The American Cancer Society estimates that in 2009, about 11,270 cases of invasive cervical cancer (where the cancer has spread into adjacent tissues) were diagnosed in the United States. About 4,070 women died from cervical cancer in the United States during 2009.
Cervical cancer was once one of the most common causes of cancer death for American women. Between 1955 and 1992, the number of cervical cancer deaths dropped by 74%. The main reason for this change is the increased use of the Pap test. This screening procedure can find changes in the cervix before cancer develops. It can also find early cancer in its most curable stage. Only some women with pre-cancerous changes in the cervix will develop cancer. This process usually takes several years but sometimes can happen in less than a year.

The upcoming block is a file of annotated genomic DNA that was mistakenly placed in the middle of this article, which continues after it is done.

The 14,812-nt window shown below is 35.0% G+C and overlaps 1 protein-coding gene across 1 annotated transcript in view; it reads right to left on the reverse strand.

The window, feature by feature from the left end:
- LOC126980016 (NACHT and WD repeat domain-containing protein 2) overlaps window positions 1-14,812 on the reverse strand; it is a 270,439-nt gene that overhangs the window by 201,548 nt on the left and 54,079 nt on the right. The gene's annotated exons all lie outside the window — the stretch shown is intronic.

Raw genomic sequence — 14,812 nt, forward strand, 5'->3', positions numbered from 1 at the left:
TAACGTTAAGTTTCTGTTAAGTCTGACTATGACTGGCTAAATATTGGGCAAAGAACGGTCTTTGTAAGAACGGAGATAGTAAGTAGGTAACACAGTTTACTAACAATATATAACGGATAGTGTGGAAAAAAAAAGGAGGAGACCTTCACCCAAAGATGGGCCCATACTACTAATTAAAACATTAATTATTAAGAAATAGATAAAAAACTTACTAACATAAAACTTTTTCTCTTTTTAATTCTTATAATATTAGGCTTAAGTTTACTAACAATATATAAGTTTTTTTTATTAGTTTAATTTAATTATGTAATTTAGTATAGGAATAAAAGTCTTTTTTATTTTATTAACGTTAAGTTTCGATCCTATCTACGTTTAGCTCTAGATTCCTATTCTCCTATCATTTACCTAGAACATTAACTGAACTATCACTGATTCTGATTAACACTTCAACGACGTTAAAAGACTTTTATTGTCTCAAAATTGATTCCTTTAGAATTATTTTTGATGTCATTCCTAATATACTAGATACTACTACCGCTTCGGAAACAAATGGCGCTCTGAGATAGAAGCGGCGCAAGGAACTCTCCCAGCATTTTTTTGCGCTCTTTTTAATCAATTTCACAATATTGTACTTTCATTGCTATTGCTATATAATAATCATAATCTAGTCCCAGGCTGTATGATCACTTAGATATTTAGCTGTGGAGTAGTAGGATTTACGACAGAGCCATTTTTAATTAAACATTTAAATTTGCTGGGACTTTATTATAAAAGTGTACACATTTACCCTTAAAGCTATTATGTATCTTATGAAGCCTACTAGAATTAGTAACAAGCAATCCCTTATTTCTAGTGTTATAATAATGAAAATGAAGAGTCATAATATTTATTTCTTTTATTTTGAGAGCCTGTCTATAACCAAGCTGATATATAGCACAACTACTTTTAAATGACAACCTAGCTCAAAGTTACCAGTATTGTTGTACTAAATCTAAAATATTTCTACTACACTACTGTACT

The most important risk factor for developing cervical cancer is having had the human papillomavirus (HPV). Doctors can now test for the types of HPV that are most likely to cause cervical cancer (“high-risk” types) by looking for pieces of their DNA in cervical cells. The FDA has approved the HPV DNA test for use as a screening test in combination with the Pap test in women over 30 years old.